40 Class SecretaryRebecca Smith;

542 Fairview Ave., Glen Ellyn IL 60137; 630-254-4485; rebecca.antas@gmail.com


41 Class SecretaryMeg Julian ’03, ’06JD;

11 E. 36th St., No. 603, New York NY 10016; 646-246-5480; megjulian@gmail.com


42 Adieu to John Kirby

“Time is not measured by clocks but by moments.” How true that is for the life lived by John Kirby. Colin Kirby ’10JD sends a history of his father’s life. “Charles John Kirby, 97, died suddenly in Marin County CA on Feb. 9. Born in New York in 1921, he and his three siblings were raised in Vina del Mar, Chile, and Miraflores, Peru, where his father, J.T. Kirby, was vice president of W.R. Grace Line. John was a WWII veteran, a Madison Avenue executive, and a Roosevelt Democrat to his core. At the age of 16 he was the youngest student entering the Class of 1942 and was named editor of The Scrip, graduating with the literature department’s Distinguished Student Award. At ND he developed his life-long practice of devouring literature and history. After graduation, he entered the Marine Corp starting as a Naval aviator, second lieutenant and discharged as a captain. He was based in Pensacola FL training new pilots, teaching, among others, baseball legend Ted Williams. In the Marine Corp, John developed a lifelong love of aviation and WWII history. When the war ended, John married Miriam Murray, a former WAVE lieutenant, (women’s branch of the Naval Reserve) and they raised four children in New York. John began his career in advertising sales moving from Pan Am and US News & World Report to Newsweek, and wound up his Madison Avenue performance as vice president of advertising sales at Scientific American. A born raconteur, John was a natural at sales in any language and helped lead Scientific American’s translated editions and advertising efforts throughout the US, Europe, Japan, China, and the Soviet Union. On return from a trip to the USSR he recounted his experience with President Ronald Reagan over lunch at the White House, urging the president to consider signing a “No First Use” nuclear pledge. In 1987, John shed the Paul Stuart attire that once landed him in the “Style” section of The New York Times after he and wife, Joan Driscoll, and their young son, Colin, moved to Kentfield CA. John maintained a suspect 16 handicap. Many a morning well into his 80s, he teed it up. For over 50 years he played in the annual father-son tournament on the East Coast. He and his son, Chris, emerged as victors on a handful of occasions. John remained an enthusiastic supporter of Notre Dame all his life, attending the annual Fighting Irish Golf Tournament and Class of 1942 tailgate parties (graciously hosted by the Judge Miller family) with Colin who graduated from Notre Dame Law School 68 years after his father’s 1942 graduation. For a decade, John was the columnist for the Class of ’42 Class Notes. He is survived by his wife, Dr. Joan Driscoll, and five children, Mary Levathes, John, Chris, David, Colin, and six grandchildren. Memorial services were initially scheduled in Boca Raton FL and Mill Valley CA but have been postponed due to the pandemic and will be rescheduled. Dr. Seuss once remarked, how did it get so late so soon? Note to Ann: Thank you, Ann Schanuel, for keeping the spirit alive with Steve Graliker through 30 years as the head, heart, mother, and assistant of the Class of ’42. Adieu John Kirby, ND Class of 1942. Alas we meet again in Byzantium. ‘And therefore I have sailed the seas and come/To the holy city of Byzantium’ — William Butler Yeats.” John, you are in heaven with your classmates most likely having deep discussions like when you were in your dorm, topics among them about God’s wonder and awe. — Ann Schanuel; annjolene2@aol.com


43 Class SecretaryA. Robert Masters ’05;

1906 E. Madison St., South Bend IN 46601; armasters@nfmlaw.com


44 Class Secretary Laura (Julian) Fraser ’00;

1021 Royal Bombay Court, Naperville IL 60563; 773-255-9843; lejfraser@outlook.com


45 Memories and Love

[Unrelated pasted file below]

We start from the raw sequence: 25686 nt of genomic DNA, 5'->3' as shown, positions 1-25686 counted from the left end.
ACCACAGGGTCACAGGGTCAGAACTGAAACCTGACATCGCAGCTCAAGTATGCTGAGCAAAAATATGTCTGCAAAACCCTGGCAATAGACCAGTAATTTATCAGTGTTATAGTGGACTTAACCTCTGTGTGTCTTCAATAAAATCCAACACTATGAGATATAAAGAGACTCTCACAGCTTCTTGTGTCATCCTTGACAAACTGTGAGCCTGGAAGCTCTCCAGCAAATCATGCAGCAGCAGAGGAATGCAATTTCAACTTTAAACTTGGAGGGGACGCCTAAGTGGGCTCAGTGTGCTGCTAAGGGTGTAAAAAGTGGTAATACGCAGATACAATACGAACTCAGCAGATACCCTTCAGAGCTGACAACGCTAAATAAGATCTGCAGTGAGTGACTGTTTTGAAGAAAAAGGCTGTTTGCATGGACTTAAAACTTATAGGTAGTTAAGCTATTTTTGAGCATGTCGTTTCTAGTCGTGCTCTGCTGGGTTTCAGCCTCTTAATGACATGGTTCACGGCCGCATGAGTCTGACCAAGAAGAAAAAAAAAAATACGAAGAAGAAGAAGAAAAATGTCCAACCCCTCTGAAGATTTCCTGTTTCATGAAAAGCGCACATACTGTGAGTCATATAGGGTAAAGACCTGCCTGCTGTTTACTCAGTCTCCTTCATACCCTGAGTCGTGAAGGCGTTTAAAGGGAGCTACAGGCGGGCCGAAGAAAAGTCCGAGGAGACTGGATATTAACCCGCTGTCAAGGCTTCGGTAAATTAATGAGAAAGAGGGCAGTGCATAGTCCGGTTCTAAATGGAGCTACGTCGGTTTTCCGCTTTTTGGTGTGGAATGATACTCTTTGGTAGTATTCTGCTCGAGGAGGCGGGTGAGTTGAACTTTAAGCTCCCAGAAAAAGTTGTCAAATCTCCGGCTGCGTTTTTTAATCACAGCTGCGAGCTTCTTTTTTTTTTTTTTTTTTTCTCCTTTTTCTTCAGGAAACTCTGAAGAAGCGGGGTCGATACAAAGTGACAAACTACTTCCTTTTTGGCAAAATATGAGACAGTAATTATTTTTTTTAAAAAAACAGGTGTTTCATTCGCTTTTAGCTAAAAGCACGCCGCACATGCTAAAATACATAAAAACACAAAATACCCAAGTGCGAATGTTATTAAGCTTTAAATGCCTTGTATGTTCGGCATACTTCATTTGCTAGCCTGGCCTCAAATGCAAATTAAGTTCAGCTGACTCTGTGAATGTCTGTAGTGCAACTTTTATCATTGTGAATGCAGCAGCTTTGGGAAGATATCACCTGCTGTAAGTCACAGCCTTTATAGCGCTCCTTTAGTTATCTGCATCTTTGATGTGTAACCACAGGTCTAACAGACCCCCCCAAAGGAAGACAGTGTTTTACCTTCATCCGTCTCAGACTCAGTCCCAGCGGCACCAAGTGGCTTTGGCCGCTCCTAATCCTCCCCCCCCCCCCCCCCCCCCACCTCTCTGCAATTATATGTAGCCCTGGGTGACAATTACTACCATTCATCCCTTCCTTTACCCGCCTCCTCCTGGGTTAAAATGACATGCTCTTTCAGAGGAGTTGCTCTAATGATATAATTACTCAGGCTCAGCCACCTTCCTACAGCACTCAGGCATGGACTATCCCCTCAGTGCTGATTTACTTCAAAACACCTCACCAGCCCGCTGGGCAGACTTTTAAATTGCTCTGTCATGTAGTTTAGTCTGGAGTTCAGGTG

As COVID throws our world off axis, one thing remains constant: love for family and friends. I counted over 30 “active members” of the Class of 1945 a few weeks ago and sent each a short note. Most of these gentlemen saw combat in WWII, many also fought in the Korean Conflict, and a few served in Vietnam. In their late 90s, this generation of men has experienced and survived events as terrifying as today’s pandemic. Yet, when asked about their lives, it is not the fears and atrocities they choose to talk about, but their memories and their love for family and friends. Elaine Lundergan contacted me with the sad news that her husband, Charles Donald Lundergan (Don), passed away on May 18 at age 97. He was the love of her life and a great man. At Notre Dame, Don was a member of the track team. A proud Navy veteran, he served as a lieutenant in the South Pacific during WWII and in the Naval Reserve from 1941 to 1986. Don was a physicist for Sandia National Labs 1956 to 1986, including 10 years in foreign intelligence. Don was instrumental in the development of shock wave physics and groundbreaking theories still used today. His enjoyment of the great outdoors, skiing and mountain climbing, prompted Don to set up a mountain rescue unit in the Sandia Mountains. He taught physics and math at St. Louis U and Texas A&M. He lectured, published and received many awards for his numerous contributions. Don continued to tutor students well into his 90s. Don and Elaine were married in Greece after their request to be married by a witch doctor in the Congo was declined for diplomatic reasons. They traveled and explored the world together. Their marriage of nearly 50 years created a loving family of four sons. James Lee Campbell (Jim) passed on April 21. Jim attended ND for three years, majoring in aeronautical engineering, until he was called to active duty with the Army Engineers where he served in the European theatre and received four medals for his service. After returning home, he married and enrolled in U of Tennessee, obtaining a BS in mechanical engineering. Upon completing advanced Air Force ROTC, Jim was awarded a commission in the Air Force Reserve. Jim was called into active duty during the Korean Conflict, where he served as an electronics officer. In 1995, in recognition of his service to his country, ND awarded Jim a special citation. He was always proud of being a member of the “greatest generation.” Jim worked for the Electro Division of United Technology in Columbus MS for almost 30 years. He was active in the Annunciation Parish, the Layabout Golf Group and the Lake Norris Fishing Club, and served on the board of the Good Samaritan Medical Clinic. He wrote an autobiography, Further Down the Avenue. Jim is again with his wife of 60 years, Margaret, smiling down on Elyse, James, Jack, David and their families. Jack Hasten says hello from Sahuarita AZ. He and his wife, Annette, built a home two years ago in a lovely gated community with a wild desert look. It is a great place to ride out the pandemic. Jack says he is still “active” but gets around with the help of a walker. Ted Weber wrote describing falling and hitting his face on a concrete floor. It took five hours of surgery, but Ted is as good looking as ever. Bob Thomas says his retirement complex of about 200 residents is still in lockdown. Food is brought to their apartments, except two nights a week when 30 residents are allowed to eat in the dining room. Bob wants info from classmates Dennis Scully, Jim Griffin, Frank McFadden and Bill Glass. Melissa Erkins Rackish ’77; 1224 Campbell St., Williamsport PA 17701; 570-326-4289; mrackish@comcast.net